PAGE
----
With the Trumpet today you will find some information about joining in with the mission of this church. Many of you are already contributing your time and talents very generously and you may want to adjust what you do, while others may feel a call to embark on something new. As I mentioned last week following our Strategic Planning Day, the rebuilt part of the central city is going to be very much located around S. Michael’s, at least to begin with and for the medium term. This provides us with some of the best opportunities in the history of this church.

Yours in the Spirit,

Fr Andrew Starky

Parish Notices

Sales Table: in the hall after Mass today. Details Anne Ladd (981 5012).
• There is a cup of tea or coffee after the evening service each Sunday.
Vege Co-op: orders and deliveries on Wednesdays. Details Kathryn Starky.
• The Chamber Choir will sing at Evensong next Sunday.
• The Bible Study Group meets next on 1 June, 7:15 pm in the school staffroom.
Details Peter Oakley (960 0974).
• The Needlework Group: details Ros Calvert (322 6078).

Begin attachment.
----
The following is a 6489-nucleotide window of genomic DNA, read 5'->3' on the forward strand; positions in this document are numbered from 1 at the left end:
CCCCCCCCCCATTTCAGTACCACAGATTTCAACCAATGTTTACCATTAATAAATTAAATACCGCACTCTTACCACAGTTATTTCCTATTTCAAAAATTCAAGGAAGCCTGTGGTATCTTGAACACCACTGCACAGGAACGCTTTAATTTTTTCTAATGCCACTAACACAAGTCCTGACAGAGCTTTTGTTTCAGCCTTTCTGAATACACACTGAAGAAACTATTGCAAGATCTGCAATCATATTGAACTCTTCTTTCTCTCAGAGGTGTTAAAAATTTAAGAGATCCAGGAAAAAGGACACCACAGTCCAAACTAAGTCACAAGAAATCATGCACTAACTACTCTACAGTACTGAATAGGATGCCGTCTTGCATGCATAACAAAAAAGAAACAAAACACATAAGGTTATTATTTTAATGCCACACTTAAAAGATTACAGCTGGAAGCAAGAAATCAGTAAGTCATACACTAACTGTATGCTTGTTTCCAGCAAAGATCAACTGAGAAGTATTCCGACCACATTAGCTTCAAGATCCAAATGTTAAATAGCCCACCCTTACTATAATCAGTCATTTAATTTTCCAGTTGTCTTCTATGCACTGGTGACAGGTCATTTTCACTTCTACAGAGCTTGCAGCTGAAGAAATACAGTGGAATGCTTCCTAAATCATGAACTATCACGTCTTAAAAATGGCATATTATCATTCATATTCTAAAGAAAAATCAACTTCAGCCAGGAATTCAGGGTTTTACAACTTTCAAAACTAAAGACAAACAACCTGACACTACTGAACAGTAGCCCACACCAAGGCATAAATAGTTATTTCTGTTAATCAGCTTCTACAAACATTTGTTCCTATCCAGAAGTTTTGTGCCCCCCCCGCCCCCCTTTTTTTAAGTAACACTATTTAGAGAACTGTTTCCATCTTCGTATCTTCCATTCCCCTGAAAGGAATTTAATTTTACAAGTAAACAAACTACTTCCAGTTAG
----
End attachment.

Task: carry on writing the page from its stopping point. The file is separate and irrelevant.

Corpus Christi: Mass at 7:00 pm on 4 June. The people of S. Luke’s will be our guests. Please bring finger food for supper.
Diocesan Council for World Mission: Go tell the Gospel, Graeme Mitchell. Monday 8 June, 10:15 am—12:30 pm, S. Augustine’s, Cashmere.
Book Swap/Donate/Share with a Friend/Give as a gift:
Modern books that you have enjoyed. Fundraising koha to Anne at the sales table. Books do not need to be returned after reading. Available in parish lounge during the week, in the hall on Sundays.
Box lots of books are welcome at any S. Christopher’s Dove Book Shop.
Inasmuch basket: please continue to support the City Mission with your gifts of groceries and other household items.

Letter from the People’s Warden 17 May 2015

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Dear Friends,

On Thursday evening a number of us joined our S. Luke’s friends in the celebration of the Feast of the Ascension. For many years we have been their willing guests, and it was great to celebrate with them at the Knox Centre, their current worship venue.